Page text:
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Ethnic Minorities & Youth Support Team Wales (EYST Wales)

Response to Inquiry of Welsh Parliament Committee on Senedd Electoral Reform:  “Electing a More Diverse Assembly”


1.      About EYST Wales – EYST Wales is an award-winning Wales wide charity established since 2005 which aims to support ethnic minority young people, families and individuals living in Wales and help them to contribute, participate and feel a valued part of Wales. It does this through a range of services targeted variously at ethnic minority young people, ethnic minority families, refugees and asylum seekers and also the wider public.   EYST Wales coordinates the All Wales BAME (Black Asian Minority Ethnic) Engagement Programme, a project funded by Welsh Government to gather views and experiences of BAME people living in Wales and improve the evidence base from which to positively influence public policies and services to better reflect the needs of BAME communities.  One component of this programme is “BAME Routes to Public Life,” a mentoring project for people who aspire to have an impact in public/political life.   In the response below, we have drawn from partner contributions via online survey as well as discussions in previous sessions with mentees from the Routes to Public Life project. 


2.      The COVID 19 pandemic and crisis has brought existing and historic inequities in society into sharp focus, most notably the impact of structural racism.  This moment highlights the pressing need to address structural inequalities including that of lack of representation of racial minorities in political and public life.   The report by the expert committee referenced the importance of racial diversity in representation in the Senedd but made short shrift of proposing solid tactics to achieve that.   The Welsh Parliament should create a racial equality plan with aspirational vision, yet also underpinned by concrete measurable goals. That plan must be co-produced by a wide variety of members of BAME communities, an incredibly diverse population – not a monolith.  In answering your questions below, we argue that urgent attention must be paid to a variety of characteristics, such as race and ethnicity, disability, and socio-economic status in addition to gender (which was the primary focus of the expert panel report).  Focus must be paid with a shifting lens through various characteristics to achieve an equitable intersectional approach.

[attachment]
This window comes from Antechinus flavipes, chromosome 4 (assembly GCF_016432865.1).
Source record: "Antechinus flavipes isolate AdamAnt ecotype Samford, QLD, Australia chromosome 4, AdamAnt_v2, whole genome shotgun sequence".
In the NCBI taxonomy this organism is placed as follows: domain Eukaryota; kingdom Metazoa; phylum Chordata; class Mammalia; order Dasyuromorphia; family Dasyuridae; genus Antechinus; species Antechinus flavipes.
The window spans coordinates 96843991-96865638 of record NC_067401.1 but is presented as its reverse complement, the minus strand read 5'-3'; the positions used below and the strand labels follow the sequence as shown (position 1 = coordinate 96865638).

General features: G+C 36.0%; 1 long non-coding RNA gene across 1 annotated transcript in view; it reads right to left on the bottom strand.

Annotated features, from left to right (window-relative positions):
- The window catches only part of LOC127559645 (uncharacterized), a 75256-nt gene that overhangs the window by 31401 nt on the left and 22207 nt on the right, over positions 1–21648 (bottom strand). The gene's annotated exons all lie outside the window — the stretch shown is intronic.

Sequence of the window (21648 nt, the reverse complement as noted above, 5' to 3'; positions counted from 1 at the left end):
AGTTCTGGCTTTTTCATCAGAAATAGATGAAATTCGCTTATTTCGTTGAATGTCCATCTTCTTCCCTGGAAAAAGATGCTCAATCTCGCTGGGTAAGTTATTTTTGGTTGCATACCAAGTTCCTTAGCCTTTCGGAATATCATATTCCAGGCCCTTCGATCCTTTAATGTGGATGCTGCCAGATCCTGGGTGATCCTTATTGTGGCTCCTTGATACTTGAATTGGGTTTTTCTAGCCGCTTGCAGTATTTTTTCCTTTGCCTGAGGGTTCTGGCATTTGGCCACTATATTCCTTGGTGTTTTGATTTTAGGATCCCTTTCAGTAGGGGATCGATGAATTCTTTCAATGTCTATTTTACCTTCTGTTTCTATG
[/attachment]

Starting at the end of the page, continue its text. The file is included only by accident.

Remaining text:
3.      Ensuring the views of under-represented groups are taken into account in the work of the Assembly, when there might not be any Assembly Members from those groups: The Assembly must evidence a real and serious commitment to including underrepresented groups, particularly people from ethnic minority groups and disabled people – a commitment that goes beyond this consultation.  Inclusion and change in status quo will require prolonged engagement in communities.  One person said that Assembly Members must “use the same effort put into campaigning for election into engaging with underrepresented groups in a meaningful way (not tokenistic or extractive).”  That commitment must include dialogue about how and why the views of underrepresented people have or have not impacted Assembly Business and actions.  Following are some concrete suggested avenues: